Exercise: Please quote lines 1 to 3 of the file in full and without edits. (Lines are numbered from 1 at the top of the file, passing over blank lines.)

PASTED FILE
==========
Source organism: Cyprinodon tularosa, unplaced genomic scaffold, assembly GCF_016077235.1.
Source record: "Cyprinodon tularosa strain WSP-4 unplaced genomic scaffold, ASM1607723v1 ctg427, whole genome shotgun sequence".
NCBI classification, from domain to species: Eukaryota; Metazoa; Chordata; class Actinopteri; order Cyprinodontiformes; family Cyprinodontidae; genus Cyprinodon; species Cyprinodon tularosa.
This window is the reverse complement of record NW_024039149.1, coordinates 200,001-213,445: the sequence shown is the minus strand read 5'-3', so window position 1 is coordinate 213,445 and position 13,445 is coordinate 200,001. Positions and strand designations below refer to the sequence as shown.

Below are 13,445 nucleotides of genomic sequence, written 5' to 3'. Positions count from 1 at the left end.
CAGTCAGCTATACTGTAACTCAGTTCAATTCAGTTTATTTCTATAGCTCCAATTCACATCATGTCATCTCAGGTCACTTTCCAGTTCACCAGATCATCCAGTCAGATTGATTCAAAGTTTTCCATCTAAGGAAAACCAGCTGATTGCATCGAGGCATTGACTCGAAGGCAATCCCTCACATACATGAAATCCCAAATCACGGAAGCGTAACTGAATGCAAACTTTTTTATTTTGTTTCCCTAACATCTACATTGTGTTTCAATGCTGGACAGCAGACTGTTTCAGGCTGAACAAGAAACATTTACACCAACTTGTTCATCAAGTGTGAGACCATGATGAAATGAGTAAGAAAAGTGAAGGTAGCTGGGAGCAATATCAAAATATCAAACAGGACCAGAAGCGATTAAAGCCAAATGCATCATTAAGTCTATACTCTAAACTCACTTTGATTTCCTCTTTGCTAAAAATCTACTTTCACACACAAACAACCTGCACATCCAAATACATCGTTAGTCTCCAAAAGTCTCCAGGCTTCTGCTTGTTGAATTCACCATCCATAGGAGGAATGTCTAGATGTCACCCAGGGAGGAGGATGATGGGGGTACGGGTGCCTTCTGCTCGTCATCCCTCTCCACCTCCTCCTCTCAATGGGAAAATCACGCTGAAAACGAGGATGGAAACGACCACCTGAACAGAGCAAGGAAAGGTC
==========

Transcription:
Source organism: Cyprinodon tularosa, unplaced genomic scaffold, assembly GCF_016077235.1.
Source record: "Cyprinodon tularosa strain WSP-4 unplaced genomic scaffold, ASM1607723v1 ctg427, whole genome shotgun sequence".
NCBI classification, from domain to species: Eukaryota; Metazoa; Chordata; class Actinopteri; order Cyprinodontiformes; family Cyprinodontidae; genus Cyprinodon; species Cyprinodon tularosa.